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Miami team to chase chimps in Africa

Four researchers from Miami are flying to West Africa Jan. 31 to chase chimps for four months in Senegal, the hottest, driest and most open habitat in Africa.

The team of zoologists and anthropologists is receiving funding from the National Geographic Society, the Leakey Foundation and Primate Conservation Inc.

"We can no longer study our extinct ancestors, but we can try to learn something about their life ways by studying our closest living relation—the chimpanzee—in a habitat most like the one in which our ancestors lived," said William McGrew (sociology, gerontology and anthropology and zoology).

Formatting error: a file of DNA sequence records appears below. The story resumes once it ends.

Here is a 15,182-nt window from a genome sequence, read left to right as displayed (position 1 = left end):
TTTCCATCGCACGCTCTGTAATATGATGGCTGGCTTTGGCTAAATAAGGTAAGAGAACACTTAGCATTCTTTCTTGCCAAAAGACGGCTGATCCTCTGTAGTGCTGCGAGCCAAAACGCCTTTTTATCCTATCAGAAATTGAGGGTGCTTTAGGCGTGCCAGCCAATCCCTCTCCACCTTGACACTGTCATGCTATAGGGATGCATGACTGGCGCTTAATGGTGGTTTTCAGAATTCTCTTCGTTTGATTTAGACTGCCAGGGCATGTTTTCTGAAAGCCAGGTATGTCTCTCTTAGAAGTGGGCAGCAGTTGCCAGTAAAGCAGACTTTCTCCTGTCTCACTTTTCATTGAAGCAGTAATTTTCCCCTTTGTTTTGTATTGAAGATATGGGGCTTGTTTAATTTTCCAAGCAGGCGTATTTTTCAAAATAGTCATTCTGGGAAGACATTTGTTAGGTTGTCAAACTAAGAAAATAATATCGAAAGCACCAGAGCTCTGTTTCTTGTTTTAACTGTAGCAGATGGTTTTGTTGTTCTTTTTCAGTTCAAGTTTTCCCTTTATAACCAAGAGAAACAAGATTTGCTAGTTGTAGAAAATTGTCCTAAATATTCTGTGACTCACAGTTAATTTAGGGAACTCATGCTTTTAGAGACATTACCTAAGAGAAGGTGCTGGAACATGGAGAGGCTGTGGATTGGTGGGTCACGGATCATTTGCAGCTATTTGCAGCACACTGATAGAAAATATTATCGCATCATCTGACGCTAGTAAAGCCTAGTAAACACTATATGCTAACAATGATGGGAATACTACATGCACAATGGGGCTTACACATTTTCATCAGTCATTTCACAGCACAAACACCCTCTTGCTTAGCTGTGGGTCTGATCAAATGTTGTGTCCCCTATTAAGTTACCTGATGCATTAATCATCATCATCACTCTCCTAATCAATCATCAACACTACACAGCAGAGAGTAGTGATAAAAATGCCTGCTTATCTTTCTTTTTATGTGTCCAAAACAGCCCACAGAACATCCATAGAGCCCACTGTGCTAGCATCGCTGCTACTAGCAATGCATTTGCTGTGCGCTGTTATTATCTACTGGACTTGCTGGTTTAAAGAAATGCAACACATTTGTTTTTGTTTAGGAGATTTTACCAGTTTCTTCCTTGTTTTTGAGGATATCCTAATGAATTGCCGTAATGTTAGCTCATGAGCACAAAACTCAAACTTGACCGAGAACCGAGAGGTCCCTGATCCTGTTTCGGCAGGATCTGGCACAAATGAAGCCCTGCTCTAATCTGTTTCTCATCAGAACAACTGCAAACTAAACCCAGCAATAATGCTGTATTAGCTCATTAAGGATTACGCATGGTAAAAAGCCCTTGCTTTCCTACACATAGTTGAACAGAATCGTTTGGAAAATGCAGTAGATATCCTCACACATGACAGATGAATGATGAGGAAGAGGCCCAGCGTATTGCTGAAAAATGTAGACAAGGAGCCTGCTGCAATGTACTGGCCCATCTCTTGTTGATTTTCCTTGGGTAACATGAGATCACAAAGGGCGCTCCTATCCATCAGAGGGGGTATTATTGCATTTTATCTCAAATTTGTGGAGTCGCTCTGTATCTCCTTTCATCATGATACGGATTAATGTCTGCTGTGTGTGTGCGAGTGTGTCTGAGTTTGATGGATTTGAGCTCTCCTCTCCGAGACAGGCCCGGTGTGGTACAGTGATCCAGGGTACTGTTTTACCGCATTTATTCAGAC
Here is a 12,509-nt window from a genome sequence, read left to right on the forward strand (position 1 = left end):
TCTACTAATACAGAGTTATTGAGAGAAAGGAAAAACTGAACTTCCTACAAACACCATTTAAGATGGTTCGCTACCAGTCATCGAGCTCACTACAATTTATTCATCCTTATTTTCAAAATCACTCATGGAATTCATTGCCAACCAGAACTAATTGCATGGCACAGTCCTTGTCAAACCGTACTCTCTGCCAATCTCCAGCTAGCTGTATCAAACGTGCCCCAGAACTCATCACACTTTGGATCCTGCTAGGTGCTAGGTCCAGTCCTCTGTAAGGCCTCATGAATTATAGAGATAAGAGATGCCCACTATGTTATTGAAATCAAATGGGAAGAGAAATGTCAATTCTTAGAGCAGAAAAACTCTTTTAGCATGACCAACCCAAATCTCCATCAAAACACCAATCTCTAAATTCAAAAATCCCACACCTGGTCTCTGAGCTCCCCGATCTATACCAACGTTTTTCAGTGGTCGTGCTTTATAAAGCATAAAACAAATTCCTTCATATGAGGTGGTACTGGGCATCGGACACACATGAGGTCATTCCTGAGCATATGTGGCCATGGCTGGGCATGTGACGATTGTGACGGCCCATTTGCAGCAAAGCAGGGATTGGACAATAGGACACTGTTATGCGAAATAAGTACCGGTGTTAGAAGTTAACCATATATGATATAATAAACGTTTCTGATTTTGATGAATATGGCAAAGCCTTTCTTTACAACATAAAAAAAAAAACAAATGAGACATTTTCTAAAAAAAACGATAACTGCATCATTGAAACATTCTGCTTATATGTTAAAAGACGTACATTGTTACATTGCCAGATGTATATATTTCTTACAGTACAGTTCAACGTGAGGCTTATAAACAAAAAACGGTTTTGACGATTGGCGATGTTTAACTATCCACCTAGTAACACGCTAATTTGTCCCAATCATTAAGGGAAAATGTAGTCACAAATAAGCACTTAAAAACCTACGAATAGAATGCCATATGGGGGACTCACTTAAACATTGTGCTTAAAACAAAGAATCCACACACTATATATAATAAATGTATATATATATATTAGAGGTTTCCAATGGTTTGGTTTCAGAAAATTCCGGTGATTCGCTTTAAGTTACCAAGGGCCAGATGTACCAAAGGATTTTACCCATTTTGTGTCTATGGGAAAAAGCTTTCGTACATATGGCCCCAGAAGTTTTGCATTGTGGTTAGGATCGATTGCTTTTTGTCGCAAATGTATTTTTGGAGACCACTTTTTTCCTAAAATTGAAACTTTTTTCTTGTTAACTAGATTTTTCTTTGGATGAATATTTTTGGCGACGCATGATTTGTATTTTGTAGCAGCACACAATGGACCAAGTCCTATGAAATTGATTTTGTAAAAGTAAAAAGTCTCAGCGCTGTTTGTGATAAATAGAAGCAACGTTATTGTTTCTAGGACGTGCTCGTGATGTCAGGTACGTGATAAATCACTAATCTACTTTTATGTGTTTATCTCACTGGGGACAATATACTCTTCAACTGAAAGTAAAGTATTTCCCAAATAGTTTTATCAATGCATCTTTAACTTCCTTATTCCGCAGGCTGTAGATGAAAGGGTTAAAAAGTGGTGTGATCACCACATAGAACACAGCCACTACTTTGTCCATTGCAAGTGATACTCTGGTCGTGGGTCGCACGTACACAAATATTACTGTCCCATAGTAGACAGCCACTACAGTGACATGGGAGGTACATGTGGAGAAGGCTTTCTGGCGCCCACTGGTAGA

The population of chimpanzees surviving in Senegal is estimated at no more than 200 to 300, but they have never been comprehensively surveyed.

"We will do so by systematically checking suitable habitat areas over hundreds of square kilometers of southeastern Senegal," said McGrew.

Others team members include Linda Marchant (sociology, gerontology and anthropology); Jill Pruetz, a post-doctoral fellow in zoology; and Janae Arno, a December 1999 Miami graduate with a double major in zoology and anthropology.

Date Published: 01/27/2000
Volume: 19   Number: 22

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